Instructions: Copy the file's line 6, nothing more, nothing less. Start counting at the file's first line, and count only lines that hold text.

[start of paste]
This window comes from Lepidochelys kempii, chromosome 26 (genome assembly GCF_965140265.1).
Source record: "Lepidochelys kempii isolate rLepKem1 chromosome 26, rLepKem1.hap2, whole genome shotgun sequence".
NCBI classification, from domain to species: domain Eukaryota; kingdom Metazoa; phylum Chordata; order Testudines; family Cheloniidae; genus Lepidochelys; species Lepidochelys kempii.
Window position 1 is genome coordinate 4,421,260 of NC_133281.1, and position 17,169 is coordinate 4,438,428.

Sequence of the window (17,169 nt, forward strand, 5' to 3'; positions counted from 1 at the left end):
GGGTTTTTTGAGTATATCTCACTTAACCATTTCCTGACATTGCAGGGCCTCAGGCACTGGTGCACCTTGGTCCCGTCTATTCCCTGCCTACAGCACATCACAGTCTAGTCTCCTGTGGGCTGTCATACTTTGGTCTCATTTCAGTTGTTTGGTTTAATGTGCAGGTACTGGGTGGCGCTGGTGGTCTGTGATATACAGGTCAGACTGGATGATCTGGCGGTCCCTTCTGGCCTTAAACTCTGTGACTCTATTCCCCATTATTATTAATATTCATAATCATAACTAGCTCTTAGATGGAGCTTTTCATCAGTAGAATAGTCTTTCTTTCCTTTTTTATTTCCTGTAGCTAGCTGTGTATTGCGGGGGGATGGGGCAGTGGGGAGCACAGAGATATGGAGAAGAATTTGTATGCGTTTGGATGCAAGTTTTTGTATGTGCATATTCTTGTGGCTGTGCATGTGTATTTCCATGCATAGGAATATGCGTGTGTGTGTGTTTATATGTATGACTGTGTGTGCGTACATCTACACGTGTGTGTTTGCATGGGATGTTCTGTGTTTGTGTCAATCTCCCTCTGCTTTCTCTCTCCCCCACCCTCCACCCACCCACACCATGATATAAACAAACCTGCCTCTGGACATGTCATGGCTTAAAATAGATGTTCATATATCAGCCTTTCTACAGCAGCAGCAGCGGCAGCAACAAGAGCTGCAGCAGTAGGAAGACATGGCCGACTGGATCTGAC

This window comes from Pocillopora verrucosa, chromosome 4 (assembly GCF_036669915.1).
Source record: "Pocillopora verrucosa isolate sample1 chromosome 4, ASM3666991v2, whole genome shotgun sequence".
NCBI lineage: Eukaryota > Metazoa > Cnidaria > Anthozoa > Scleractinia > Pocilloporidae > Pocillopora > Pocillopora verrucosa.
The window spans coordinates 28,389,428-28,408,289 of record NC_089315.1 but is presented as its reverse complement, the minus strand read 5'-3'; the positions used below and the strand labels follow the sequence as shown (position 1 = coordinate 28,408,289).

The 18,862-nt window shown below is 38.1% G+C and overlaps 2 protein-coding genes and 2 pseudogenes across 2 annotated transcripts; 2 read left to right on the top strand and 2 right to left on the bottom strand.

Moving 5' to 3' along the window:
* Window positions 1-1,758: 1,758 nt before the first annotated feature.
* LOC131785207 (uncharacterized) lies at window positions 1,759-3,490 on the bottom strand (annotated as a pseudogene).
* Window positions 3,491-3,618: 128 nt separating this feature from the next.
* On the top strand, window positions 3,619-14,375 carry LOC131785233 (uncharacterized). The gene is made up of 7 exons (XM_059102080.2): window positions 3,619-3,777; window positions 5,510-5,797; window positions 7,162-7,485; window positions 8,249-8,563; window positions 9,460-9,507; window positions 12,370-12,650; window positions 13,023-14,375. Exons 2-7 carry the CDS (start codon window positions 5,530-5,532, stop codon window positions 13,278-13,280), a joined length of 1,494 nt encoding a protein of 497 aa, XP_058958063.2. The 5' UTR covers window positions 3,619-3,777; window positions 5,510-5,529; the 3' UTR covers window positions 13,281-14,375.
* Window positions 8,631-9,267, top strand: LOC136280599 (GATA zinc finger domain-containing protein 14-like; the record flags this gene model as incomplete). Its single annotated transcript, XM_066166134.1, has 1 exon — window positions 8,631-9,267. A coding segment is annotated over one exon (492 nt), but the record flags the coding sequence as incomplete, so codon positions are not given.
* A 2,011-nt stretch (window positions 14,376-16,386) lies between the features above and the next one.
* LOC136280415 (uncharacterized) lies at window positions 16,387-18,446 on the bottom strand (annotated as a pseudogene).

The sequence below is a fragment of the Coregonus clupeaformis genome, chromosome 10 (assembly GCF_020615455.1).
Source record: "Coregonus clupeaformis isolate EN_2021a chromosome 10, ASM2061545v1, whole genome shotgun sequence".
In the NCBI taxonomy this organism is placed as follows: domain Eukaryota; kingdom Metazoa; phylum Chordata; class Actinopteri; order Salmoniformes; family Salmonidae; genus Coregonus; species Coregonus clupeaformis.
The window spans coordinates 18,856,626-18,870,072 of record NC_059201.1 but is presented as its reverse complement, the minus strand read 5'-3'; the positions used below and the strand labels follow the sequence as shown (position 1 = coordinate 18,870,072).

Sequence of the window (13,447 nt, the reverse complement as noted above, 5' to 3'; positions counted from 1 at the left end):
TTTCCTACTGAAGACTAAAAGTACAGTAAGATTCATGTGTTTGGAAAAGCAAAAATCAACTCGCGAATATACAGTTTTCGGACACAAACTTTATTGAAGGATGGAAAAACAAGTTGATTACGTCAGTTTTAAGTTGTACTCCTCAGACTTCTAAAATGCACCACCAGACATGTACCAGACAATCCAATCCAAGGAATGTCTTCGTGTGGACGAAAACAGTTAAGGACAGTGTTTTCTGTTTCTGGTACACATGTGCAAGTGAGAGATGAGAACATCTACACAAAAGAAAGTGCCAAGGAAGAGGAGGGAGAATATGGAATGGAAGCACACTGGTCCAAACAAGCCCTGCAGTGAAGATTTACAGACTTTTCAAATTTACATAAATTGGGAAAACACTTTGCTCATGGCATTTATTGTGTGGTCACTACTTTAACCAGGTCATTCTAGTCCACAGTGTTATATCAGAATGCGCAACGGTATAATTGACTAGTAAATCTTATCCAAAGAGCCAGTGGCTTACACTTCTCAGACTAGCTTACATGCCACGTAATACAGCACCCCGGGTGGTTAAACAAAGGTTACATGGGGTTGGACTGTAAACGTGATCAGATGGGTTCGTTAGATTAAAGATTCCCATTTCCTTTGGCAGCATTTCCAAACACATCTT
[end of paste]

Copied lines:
GGGTTTTTTGAGTATATCTCACTTAACCATTTCCTGACATTGCAGGGCCTCAGGCACTGGTGCACCTTGGTCCCGTCTATTCCCTGCCTACAGCACATCACAGTCTAGTCTCCTGTGGGCTGTCATACTTTGGTCTCATTTCAGTTGTTTGGTTTAATGTGCAGGTACTGGGTGGCGCTGGTGGTCTGTGATATACAGGTCAGACTGGATGATCTGGCGGTCCCTTCTGGCCTTAAACTCTGTGACTCTATTCCCCATTATTATTAATATTCATAATCATAACTAGCTCTTAGATGGAGCTTTTCATCAGTAGAATAGTCTTTCTTTCCTTTTTTATTTCCTGTAGCTAGCTGTGTATTGCGGGGGGATGGGGCAGTGGGGAGCACAGAGATATGGAGAAGAATTTGTATGCGTTTGGATGCAAGTTTTTGTATGTGCATATTCTTGTGGCTGTGCATGTGTATTTCCATGCATAGGAATATGCGTGTGTGTGTGTTTATATGTATGACTGTGTGTGCGTACATCTACACGTGTGTGTTTGCATGGGATGTTCTGTGTTTGTGTCAATCTCCCTCTGCTTTCTCTCTCCCCCACCCTCCACCCACCCACACCATGATATAAACAAACCTGCCTCTGGACATGTCATGGCTTAAAATAGATGTTCATATATCAGCCTTTCTACAGCAGCAGCAGCGGCAGCAACAAGAGCTGCAGCAGTAGGAAGACATGGCCGACTGGATCTGAC